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Scie v. United States

United States District Court, Eastern District of Louisiana

February 18, 2015

LENA SCIE
v.
UNITED STATES OF AMERICA

SECTION: “G” (5)

ORDER

NANNETTE JOLIVETTE BROWN UNITED STATES DISTRICT JUDGE

Before the Court is Defendant United States of America’s “Motion to Dismiss for Lack of Subject Matter Jurisdiction”[1] pursuant to Federal Rule of Civil Procedure 12(b)(1), wherein it contends that there is no waiver of sovereign immunity for lost postal matter. The pending motion was filed on January 26, 2015 and set for submission on February 18, 2015. Pursuant to Local Rule 7.5, opposition to a motion must be filed eight days before the noticed submission date. Plaintiff Lena Scie (“Scie”) has filed no opposition at this time, and therefore the motion is deemed to be unopposed. This Court has authority to grant a motion as unopposed, although it is not required to do so.[2]

The Petition in this matter was filed on May 30, 2014 in the Second Justice Court for the Parish of Jefferson against United States Postal Service (“USPS”) employee Nathan Lewis (“Lewis”).[3] In the Petition, Scie alleges the following:

Nathan Lewis is my mailman and there has been several occasions that he has been accused of taking things and being unprofessional. I had a friend send me a brand new laptop and Nathan stated that he delivered it but it was not, then later he said he delivered it to the wrong address. However, my laptop was never returned. Many compliants [sic] have been made against Nathan, but he remains employed at the Post Office.[4]

On July 8, 2014, the lawsuit was removed to federal court by the United States.[5] At the time of removal, the United States was substituted as the sole proper party federal Defendant, pursuant to the Federal Tort Claims Act (the “FTCA”).[6] In the pending motion, the United States contends that this Court lacks subject matter jurisdiction over this matter because there is no waiver of sovereign immunity for lost postal matter, and because Scie did not file an administrative claim with the USPS prior to filing this lawsuit.[7]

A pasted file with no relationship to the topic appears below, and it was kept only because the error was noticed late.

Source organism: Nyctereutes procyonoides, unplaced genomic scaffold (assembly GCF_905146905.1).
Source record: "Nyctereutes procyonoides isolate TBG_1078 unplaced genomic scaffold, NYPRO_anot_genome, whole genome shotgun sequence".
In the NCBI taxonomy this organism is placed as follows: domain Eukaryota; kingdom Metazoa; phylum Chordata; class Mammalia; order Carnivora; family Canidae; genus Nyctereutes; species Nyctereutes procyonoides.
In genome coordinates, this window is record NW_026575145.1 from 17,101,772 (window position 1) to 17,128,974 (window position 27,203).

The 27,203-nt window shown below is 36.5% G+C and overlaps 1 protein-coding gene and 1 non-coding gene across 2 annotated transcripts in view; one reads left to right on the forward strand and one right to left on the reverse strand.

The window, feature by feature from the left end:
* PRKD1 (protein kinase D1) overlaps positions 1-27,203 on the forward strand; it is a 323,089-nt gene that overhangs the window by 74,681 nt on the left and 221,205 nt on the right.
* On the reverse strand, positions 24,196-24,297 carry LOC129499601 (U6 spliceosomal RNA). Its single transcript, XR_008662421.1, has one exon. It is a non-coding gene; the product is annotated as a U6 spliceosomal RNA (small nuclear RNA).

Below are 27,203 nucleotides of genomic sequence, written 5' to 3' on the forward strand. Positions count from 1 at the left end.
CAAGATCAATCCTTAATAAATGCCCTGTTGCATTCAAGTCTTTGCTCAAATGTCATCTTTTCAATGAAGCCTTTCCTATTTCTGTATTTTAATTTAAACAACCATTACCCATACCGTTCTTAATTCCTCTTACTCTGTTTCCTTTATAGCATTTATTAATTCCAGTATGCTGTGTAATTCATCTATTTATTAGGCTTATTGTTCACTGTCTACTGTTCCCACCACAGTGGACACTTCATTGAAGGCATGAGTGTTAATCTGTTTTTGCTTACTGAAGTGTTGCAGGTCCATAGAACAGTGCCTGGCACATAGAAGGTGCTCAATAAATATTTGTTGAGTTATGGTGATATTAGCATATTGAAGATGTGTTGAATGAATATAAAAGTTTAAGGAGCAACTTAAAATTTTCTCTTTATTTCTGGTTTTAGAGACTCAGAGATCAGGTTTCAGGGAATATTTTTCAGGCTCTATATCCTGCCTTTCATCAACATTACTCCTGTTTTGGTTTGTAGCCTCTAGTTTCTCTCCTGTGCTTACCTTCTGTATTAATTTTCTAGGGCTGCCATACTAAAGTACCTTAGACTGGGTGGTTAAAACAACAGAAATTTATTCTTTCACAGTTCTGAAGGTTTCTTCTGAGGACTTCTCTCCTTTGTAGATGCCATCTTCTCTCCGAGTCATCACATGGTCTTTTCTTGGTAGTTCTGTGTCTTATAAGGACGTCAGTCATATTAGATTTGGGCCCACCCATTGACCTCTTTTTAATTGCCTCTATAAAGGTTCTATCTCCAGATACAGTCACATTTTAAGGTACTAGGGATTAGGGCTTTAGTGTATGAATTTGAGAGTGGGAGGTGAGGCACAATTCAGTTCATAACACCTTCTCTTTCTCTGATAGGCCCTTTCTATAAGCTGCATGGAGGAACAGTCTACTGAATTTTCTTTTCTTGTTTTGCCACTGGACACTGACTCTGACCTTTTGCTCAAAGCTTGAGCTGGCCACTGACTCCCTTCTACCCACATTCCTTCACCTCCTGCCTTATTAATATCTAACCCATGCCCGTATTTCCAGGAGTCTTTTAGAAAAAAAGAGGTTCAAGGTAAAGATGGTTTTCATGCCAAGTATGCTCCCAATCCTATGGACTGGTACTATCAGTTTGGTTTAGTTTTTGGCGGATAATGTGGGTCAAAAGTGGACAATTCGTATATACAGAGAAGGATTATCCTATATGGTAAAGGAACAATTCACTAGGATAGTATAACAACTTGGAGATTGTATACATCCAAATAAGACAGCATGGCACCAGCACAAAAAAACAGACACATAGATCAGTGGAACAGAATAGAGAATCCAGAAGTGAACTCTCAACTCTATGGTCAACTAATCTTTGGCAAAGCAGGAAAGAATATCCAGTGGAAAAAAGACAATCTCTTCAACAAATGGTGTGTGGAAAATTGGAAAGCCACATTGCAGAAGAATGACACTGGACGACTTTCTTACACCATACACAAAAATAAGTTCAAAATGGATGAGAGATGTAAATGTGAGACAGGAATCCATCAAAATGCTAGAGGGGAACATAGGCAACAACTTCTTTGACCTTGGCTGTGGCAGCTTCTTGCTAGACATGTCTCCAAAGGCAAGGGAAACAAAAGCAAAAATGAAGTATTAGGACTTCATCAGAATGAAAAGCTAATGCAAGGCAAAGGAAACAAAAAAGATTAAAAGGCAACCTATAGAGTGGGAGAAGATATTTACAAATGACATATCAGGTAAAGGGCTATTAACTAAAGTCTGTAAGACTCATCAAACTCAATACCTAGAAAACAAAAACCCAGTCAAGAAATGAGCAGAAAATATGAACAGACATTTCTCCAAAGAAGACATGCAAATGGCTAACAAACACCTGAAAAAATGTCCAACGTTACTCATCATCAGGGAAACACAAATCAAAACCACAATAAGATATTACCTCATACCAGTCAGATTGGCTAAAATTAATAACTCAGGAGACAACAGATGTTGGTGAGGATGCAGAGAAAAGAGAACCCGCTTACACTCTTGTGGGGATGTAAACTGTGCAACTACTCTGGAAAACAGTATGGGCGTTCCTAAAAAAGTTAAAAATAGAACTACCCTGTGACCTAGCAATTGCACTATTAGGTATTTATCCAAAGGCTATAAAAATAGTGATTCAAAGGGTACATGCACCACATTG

“The United States, as sovereign, is immune from suit save as it consents to be sued and the terms of its consent to be sued in any court define that court’s jurisdiction to entertain the suit.”[8] To clearly waive the Federal Government’s sovereign immunity, the waiver “must be unequivocally expressed in statutory text.”[9] The FTCA expressly retains sovereign immunity for certain claims against the government, including “[a]ny claim arising out of the loss, miscarriage, or negligent transmission of letters or postal matter.”[10] In the instant case, Scie appears to allege that Lewis, a USPS letter carrier, negligently failed to deliver a package. Considering that the United States has not waived sovereign immunity with respect to lost or negligently transmitted postal matter, the Court finds that it lacks subject matter jurisdiction over this suit.[11]

Even if Scie’s claims were not barred by sovereign immunity, she has failed to exhaust her administrative remedies. Before a plaintiff may bring an action under the FTCA, she must first comply with the administrative claim requirement, which is a prerequisite to filing a claim under the FTCA. As set forth in 28 U.S.C. § 2675(a):

An action shall not be instituted upon a claim against the United States for money damages for injury or loss of property or personal injury or death caused by the negligent or wrongful act or omission of any employee of the Government while acting within the scope of his office or employment, unless the claimant shall have first presented the claim to the appropriate Federal agency and his claim shall have been finally denied by the agency in writing and sent by certified or registered mail.[12]

Even with the most liberal construction, Scie does not allege that she complied with the administrative requirements of the FTCA prior to filing this action, nor is it apparent from the record that she has done so. To the contrary, the Supervisor of the Tort Claims Examiner/Adjudicator with the USPS National Tort Center has stated that Scie has not filed any administrative tort claims.[13] Accordingly, for this separate reason, Scie’s claims are dismissed.

Finding the pending motion to be unopposed, and further, it appearing to the Court that the motion has merit, IT IS HEREBY ORDERED that the United States of America’s “Motion to Dismiss for Lack of Subject Matter Jurisdiction”[14] is GRANTED.


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